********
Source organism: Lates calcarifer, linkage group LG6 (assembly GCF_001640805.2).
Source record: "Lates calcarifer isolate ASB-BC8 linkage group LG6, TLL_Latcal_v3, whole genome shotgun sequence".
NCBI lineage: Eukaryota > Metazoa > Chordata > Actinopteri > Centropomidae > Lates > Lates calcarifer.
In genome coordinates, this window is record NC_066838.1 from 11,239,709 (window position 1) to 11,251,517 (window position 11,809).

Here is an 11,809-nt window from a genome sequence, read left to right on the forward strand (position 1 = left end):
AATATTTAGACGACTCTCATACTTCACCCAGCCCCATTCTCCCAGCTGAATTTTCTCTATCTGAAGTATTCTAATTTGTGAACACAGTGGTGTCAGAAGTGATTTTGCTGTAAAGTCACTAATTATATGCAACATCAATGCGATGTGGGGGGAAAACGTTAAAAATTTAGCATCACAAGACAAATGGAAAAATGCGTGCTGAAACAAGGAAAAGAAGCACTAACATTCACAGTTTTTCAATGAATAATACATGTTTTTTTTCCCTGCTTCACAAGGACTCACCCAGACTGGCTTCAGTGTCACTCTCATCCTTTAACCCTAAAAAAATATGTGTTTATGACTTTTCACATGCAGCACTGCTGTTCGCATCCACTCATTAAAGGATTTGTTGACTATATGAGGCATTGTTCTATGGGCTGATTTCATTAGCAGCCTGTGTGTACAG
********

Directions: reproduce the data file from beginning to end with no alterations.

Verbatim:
Source organism: Lates calcarifer, linkage group LG6 (assembly GCF_001640805.2).
Source record: "Lates calcarifer isolate ASB-BC8 linkage group LG6, TLL_Latcal_v3, whole genome shotgun sequence".
NCBI lineage: Eukaryota > Metazoa > Chordata > Actinopteri > Centropomidae > Lates > Lates calcarifer.
In genome coordinates, this window is record NC_066838.1 from 11,239,709 (window position 1) to 11,251,517 (window position 11,809).

Here is an 11,809-nt window from a genome sequence, read left to right on the forward strand (position 1 = left end):
AATATTTAGACGACTCTCATACTTCACCCAGCCCCATTCTCCCAGCTGAATTTTCTCTATCTGAAGTATTCTAATTTGTGAACACAGTGGTGTCAGAAGTGATTTTGCTGTAAAGTCACTAATTATATGCAACATCAATGCGATGTGGGGGGAAAACGTTAAAAATTTAGCATCACAAGACAAATGGAAAAATGCGTGCTGAAACAAGGAAAAGAAGCACTAACATTCACAGTTTTTCAATGAATAATACATGTTTTTTTTCCCTGCTTCACAAGGACTCACCCAGACTGGCTTCAGTGTCACTCTCATCCTTTAACCCTAAAAAAATATGTGTTTATGACTTTTCACATGCAGCACTGCTGTTCGCATCCACTCATTAAAGGATTTGTTGACTATATGAGGCATTGTTCTATGGGCTGATTTCATTAGCAGCCTGTGTGTACAG